Latino Education Institute

  • 20 Years, 20 Stories

    Bridging the Latino Opportunity Gap

    Today we invite you to join us as we launch our 20th anniversary celebration, “20 Years, 20 Stories.” Be a part of celebrating the successes of the 4,577 families we have served during the past two years alone.

    Give Today: Help the LEI Continue its mission

    From our humble beginnings as the Worcester Working Coalition - a small but determined group of Latino community leaders and allies dedicated to promoting educational excellence, The Latino Education Institute of Worcester State University has been unflinching in our mission for the past twenty years to improve the academic achievement and well-being of Latino students (K-16) and their families.

    Although we have many successes to celebrate, the challenges faced by the Latinx population in Worcester have increased. Worcester will not be able to maintain its economic prosperity unless systemic inequities are dismantled for Latinx students. Simply stated, it is untenable and unacceptable for only 22% of Latino males to graduate from college in a state where Latinx students are the largest population in most of the Gateway Cities school systems. At the same time, the LEI is motivated by the wealth of knowledge, language, culture, relationships and experiences within the Latinx community and has always built on these assets as part of the solution to addressing the Latino academic gap. The examples of the stories we chose to highlight in this campaign speak to the level of commitment the Institute has for Worcester’s Latinx population.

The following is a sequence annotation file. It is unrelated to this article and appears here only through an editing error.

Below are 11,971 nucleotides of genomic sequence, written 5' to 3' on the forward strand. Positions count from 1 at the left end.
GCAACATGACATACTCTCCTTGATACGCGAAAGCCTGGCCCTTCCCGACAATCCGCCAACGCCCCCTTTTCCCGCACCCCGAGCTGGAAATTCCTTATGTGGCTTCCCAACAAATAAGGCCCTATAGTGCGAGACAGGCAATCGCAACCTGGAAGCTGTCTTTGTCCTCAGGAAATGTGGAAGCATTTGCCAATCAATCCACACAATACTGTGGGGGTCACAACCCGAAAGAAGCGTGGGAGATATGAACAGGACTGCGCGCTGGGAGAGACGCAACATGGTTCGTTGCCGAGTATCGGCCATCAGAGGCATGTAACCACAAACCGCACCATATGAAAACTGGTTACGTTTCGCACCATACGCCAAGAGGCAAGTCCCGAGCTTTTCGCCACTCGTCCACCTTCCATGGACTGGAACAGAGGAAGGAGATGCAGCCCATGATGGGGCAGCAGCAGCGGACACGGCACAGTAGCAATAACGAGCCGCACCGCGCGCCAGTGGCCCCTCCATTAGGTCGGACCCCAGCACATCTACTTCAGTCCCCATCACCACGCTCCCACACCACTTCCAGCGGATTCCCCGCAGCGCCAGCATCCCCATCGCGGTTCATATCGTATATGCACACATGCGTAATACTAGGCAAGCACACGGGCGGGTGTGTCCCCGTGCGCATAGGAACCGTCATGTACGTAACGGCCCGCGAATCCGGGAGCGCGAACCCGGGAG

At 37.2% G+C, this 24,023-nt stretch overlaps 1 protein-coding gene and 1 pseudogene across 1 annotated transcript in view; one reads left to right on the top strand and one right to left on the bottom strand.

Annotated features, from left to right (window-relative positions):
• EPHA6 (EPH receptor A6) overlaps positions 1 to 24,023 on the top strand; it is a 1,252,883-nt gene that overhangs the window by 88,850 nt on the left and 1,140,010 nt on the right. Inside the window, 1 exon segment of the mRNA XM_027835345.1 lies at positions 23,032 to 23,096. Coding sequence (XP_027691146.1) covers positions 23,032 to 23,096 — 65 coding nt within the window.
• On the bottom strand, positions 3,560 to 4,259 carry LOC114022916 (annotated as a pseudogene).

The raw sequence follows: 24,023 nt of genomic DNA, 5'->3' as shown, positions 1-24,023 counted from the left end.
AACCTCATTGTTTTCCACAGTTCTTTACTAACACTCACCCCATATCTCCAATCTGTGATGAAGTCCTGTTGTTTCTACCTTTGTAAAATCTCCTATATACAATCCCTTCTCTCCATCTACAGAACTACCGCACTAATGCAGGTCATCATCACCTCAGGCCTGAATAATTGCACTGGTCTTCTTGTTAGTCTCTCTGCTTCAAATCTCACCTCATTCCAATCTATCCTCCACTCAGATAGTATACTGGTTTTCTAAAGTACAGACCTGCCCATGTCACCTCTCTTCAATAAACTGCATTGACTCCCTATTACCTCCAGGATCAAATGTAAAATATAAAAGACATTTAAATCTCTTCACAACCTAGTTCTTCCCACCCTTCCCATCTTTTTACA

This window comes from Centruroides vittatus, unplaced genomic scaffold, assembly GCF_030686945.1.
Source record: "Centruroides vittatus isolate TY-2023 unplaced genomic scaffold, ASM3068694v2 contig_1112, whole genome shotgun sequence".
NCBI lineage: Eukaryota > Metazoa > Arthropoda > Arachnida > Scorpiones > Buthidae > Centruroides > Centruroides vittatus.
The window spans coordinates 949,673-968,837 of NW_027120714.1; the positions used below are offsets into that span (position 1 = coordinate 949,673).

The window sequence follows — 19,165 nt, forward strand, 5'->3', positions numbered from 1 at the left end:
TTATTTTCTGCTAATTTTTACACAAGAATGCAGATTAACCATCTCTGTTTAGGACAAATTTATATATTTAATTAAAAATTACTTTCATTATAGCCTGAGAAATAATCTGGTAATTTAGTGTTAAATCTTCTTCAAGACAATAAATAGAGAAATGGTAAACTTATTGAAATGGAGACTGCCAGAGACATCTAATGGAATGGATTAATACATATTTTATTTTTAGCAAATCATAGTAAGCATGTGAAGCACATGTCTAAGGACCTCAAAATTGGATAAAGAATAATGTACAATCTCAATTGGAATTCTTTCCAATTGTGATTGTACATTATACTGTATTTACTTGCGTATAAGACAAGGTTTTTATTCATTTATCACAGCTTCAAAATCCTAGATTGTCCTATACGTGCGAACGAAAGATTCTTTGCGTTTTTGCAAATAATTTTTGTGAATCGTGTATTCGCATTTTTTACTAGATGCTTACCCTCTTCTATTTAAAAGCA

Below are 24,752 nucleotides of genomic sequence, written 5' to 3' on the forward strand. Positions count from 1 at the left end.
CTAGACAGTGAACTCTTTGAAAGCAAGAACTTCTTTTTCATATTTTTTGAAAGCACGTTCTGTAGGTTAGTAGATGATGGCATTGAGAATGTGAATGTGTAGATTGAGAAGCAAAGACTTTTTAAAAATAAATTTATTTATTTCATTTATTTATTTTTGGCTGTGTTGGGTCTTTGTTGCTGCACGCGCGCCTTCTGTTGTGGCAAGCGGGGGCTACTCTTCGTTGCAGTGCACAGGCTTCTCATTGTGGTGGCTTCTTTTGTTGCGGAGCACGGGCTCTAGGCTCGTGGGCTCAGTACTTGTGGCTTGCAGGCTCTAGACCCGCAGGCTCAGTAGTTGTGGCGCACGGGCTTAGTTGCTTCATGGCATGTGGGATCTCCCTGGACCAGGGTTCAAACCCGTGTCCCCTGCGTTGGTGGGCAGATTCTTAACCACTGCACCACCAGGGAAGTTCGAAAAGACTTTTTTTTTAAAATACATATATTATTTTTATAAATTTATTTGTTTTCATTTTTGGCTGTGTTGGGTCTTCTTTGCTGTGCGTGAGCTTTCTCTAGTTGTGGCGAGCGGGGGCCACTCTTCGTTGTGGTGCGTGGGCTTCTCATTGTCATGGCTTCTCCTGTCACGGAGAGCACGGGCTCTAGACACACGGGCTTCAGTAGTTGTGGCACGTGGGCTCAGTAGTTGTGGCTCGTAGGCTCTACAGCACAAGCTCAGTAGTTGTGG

For the past several years we’ve been at the forefront of taking a holistic look at the needs of our students and advocating for a strong equity agenda. We want our students to be college and career ready for the regional, national and global levels. Mobilizing attention and attracting funding to this community is an essential piece of the equation.

    Today, we are asking you to play a critical role in this movement. We speak for every student and family in our programs by saying our work fills a critical need in the lives of youth and families.

    Learn more about the LEI’s role in the lives of our youth and families:

  • Erika Guaman ‘23

    Erika Guaman ‘23Erika Guaman ’23 was still in high school when she took her first college class, an opportunity made possible through the Worcester State-Worcester Public School dual enrollment program. The bright, ambitious teenager loved the academic challenge, but found the biggest adjustment was in the expectations of the faculty.